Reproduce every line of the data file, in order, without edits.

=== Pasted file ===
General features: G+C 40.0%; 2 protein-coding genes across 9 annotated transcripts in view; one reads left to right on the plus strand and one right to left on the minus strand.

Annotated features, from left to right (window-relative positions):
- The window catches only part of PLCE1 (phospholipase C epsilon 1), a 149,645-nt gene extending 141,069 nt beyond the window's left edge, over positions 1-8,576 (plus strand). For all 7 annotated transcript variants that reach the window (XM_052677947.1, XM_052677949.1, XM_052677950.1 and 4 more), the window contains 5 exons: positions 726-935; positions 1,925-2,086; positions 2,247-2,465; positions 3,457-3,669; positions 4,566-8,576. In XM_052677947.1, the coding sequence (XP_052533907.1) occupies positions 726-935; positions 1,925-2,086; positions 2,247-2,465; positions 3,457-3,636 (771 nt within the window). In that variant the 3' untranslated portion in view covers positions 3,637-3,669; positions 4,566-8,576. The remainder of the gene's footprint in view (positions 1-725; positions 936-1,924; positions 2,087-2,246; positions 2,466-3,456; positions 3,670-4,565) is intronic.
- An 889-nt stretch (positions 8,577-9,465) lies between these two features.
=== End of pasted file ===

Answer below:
General features: G+C 40.0%; 2 protein-coding genes across 9 annotated transcripts in view; one reads left to right on the plus strand and one right to left on the minus strand.

Annotated features, from left to right (window-relative positions):
- The window catches only part of PLCE1 (phospholipase C epsilon 1), a 149,645-nt gene extending 141,069 nt beyond the window's left edge, over positions 1-8,576 (plus strand). For all 7 annotated transcript variants that reach the window (XM_052677947.1, XM_052677949.1, XM_052677950.1 and 4 more), the window contains 5 exons: positions 726-935; positions 1,925-2,086; positions 2,247-2,465; positions 3,457-3,669; positions 4,566-8,576. In XM_052677947.1, the coding sequence (XP_052533907.1) occupies positions 726-935; positions 1,925-2,086; positions 2,247-2,465; positions 3,457-3,636 (771 nt within the window). In that variant the 3' untranslated portion in view covers positions 3,637-3,669; positions 4,566-8,576. The remainder of the gene's footprint in view (positions 1-725; positions 936-1,924; positions 2,087-2,246; positions 2,466-3,456; positions 3,670-4,565) is intronic.
- An 889-nt stretch (positions 8,577-9,465) lies between these two features.